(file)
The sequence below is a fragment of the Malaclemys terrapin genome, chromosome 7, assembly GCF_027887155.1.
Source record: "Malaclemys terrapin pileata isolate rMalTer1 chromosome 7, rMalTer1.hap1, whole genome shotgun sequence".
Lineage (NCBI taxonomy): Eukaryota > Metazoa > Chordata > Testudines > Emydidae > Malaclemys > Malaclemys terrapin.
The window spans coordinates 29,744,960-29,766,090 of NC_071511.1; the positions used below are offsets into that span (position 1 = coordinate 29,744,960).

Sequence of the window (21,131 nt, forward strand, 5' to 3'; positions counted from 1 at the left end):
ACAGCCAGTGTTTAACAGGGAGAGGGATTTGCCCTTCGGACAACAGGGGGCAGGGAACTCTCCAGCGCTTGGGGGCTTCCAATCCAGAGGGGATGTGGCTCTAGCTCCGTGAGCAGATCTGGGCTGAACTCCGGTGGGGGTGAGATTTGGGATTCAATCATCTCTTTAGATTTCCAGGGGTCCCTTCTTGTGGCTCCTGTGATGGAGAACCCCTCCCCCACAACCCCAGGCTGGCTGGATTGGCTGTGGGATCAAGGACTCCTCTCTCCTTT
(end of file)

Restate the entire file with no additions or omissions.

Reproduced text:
The sequence below is a fragment of the Malaclemys terrapin genome, chromosome 7, assembly GCF_027887155.1.
Source record: "Malaclemys terrapin pileata isolate rMalTer1 chromosome 7, rMalTer1.hap1, whole genome shotgun sequence".
Lineage (NCBI taxonomy): Eukaryota > Metazoa > Chordata > Testudines > Emydidae > Malaclemys > Malaclemys terrapin.
The window spans coordinates 29,744,960-29,766,090 of NC_071511.1; the positions used below are offsets into that span (position 1 = coordinate 29,744,960).

Sequence of the window (21,131 nt, forward strand, 5' to 3'; positions counted from 1 at the left end):
ACAGCCAGTGTTTAACAGGGAGAGGGATTTGCCCTTCGGACAACAGGGGGCAGGGAACTCTCCAGCGCTTGGGGGCTTCCAATCCAGAGGGGATGTGGCTCTAGCTCCGTGAGCAGATCTGGGCTGAACTCCGGTGGGGGTGAGATTTGGGATTCAATCATCTCTTTAGATTTCCAGGGGTCCCTTCTTGTGGCTCCTGTGATGGAGAACCCCTCCCCCACAACCCCAGGCTGGCTGGATTGGCTGTGGGATCAAGGACTCCTCTCTCCTTT